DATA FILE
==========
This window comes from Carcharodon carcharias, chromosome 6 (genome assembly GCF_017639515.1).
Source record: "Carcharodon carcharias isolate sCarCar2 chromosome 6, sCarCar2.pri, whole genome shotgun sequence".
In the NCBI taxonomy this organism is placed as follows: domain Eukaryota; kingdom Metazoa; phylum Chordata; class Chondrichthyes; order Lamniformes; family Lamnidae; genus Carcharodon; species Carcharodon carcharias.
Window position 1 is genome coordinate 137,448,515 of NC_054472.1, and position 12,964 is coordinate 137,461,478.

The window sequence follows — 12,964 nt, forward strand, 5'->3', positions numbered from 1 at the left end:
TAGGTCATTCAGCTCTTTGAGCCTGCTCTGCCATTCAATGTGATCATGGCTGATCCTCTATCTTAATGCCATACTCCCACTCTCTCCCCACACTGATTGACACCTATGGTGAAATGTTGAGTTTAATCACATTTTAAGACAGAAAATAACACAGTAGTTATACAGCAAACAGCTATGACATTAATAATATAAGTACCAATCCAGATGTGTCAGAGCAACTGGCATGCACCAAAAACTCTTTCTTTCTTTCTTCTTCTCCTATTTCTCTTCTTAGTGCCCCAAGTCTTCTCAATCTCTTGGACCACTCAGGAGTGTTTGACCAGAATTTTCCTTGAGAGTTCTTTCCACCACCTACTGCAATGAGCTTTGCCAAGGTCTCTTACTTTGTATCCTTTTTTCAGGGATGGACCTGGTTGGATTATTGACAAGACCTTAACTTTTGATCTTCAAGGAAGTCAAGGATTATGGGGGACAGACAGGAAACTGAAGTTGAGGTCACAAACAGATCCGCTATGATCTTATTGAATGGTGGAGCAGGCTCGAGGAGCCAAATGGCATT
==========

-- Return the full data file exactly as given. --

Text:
This window comes from Carcharodon carcharias, chromosome 6 (genome assembly GCF_017639515.1).
Source record: "Carcharodon carcharias isolate sCarCar2 chromosome 6, sCarCar2.pri, whole genome shotgun sequence".
In the NCBI taxonomy this organism is placed as follows: domain Eukaryota; kingdom Metazoa; phylum Chordata; class Chondrichthyes; order Lamniformes; family Lamnidae; genus Carcharodon; species Carcharodon carcharias.
Window position 1 is genome coordinate 137,448,515 of NC_054472.1, and position 12,964 is coordinate 137,461,478.

The window sequence follows — 12,964 nt, forward strand, 5'->3', positions numbered from 1 at the left end:
TAGGTCATTCAGCTCTTTGAGCCTGCTCTGCCATTCAATGTGATCATGGCTGATCCTCTATCTTAATGCCATACTCCCACTCTCTCCCCACACTGATTGACACCTATGGTGAAATGTTGAGTTTAATCACATTTTAAGACAGAAAATAACACAGTAGTTATACAGCAAACAGCTATGACATTAATAATATAAGTACCAATCCAGATGTGTCAGAGCAACTGGCATGCACCAAAAACTCTTTCTTTCTTTCTTCTTCTCCTATTTCTCTTCTTAGTGCCCCAAGTCTTCTCAATCTCTTGGACCACTCAGGAGTGTTTGACCAGAATTTTCCTTGAGAGTTCTTTCCACCACCTACTGCAATGAGCTTTGCCAAGGTCTCTTACTTTGTATCCTTTTTTCAGGGATGGACCTGGTTGGATTATTGACAAGACCTTAACTTTTGATCTTCAAGGAAGTCAAGGATTATGGGGGACAGACAGGAAACTGAAGTTGAGGTCACAAACAGATCCGCTATGATCTTATTGAATGGTGGAGCAGGCTCGAGGAGCCAAATGGCATT